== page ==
With a cash deposit, a secured business credit card can help you build your credit and grow your company.
Growing your business can be difficult without consistent funding for everyday expenses. When your credit score is less than perfect, getting a business credit card can seem impossible. That’s where secured cards come in.
A secured business credit card works just like any other credit card — but to open the card, you must put down a cash security deposit. The amount you deposit determines your line of available credit. Typically, the more money you put down, the higher the line of credit you’ll get with your card — usually 90% to 100% of the deposit amount.
Compare secured business cards
Best secured business credit cards
If you’re looking for a business secured credit card, consider starting your search with these products. You might find a card that fits your exact needs, whether that’s rewards, a waived first-year annual fee or high maximum credit limit.
Jump to …
Best for freelancers: Secured Mastercard® from Capital One®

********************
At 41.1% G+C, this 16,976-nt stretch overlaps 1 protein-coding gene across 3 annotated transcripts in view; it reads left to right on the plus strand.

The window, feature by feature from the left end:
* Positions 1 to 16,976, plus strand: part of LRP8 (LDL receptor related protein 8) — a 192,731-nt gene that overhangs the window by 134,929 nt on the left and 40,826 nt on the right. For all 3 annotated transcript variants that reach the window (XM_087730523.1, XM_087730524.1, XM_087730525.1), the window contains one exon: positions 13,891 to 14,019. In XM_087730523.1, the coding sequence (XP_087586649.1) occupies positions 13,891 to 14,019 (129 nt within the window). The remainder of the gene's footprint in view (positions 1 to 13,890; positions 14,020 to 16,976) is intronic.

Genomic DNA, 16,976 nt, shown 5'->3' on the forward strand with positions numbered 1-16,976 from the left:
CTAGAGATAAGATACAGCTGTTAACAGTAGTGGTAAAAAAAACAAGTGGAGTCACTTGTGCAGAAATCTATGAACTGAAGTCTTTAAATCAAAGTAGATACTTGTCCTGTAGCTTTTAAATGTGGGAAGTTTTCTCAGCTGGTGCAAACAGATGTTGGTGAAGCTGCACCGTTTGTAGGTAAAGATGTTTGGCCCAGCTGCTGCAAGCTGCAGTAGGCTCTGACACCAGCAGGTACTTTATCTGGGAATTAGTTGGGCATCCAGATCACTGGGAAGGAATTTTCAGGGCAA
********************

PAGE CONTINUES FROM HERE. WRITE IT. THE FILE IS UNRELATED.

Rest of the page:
The Secured Mastercard® from Capital One® isn’t technically a business credit card, but it can be a good choice if you run a lean operation. Freelancers and sole proprietors may find it to be a useful product.
Expenses may be tight when you’re flying solo. That’s why it’s helpful to have a chance at paying a low security deposit and a credit-limit increase shortly after you receive your card.
Best for high maximum credit limit: Business Edition® Secured® Visa Card
If you need a high credit limit, the Business Edition® Secured® Visa Card could be a good option. It offers a maximum credit limit of $100,000. Your deposit earns interest, and you’re entitled to rebates through Visa SavingsEdge.
Best for rewards: Wells Fargo Business Secured Credit Card
You can choose to enroll in the Wells Fargo Business Card Rewards Program. When you do, you’ll earn cash back on all purchases at a solid rate for a secured credit card.
Best for $0 first year annual fee: Secured Visa® Business Credit Card
The Secured Visa® Business Credit Card is quite a good rewards card too, offering elevated points in categories of your choice.
How we selected our top cards
We compared all secured business credit cards and we narrowed them down based on criteria such as their annual fee, credit limit and rewards. We chose the cards that stood out in one or more of these categories.
What’s changed in 2019
Since these cards performed just as well as they did last year, we decided to keep our top picks for 2019.
What is a secured business credit card?
A secured business credit card requires a cash deposit to open, and it’s aimed at business owners who have average, poor or no credit. The deposit amount typically becomes the credit limit.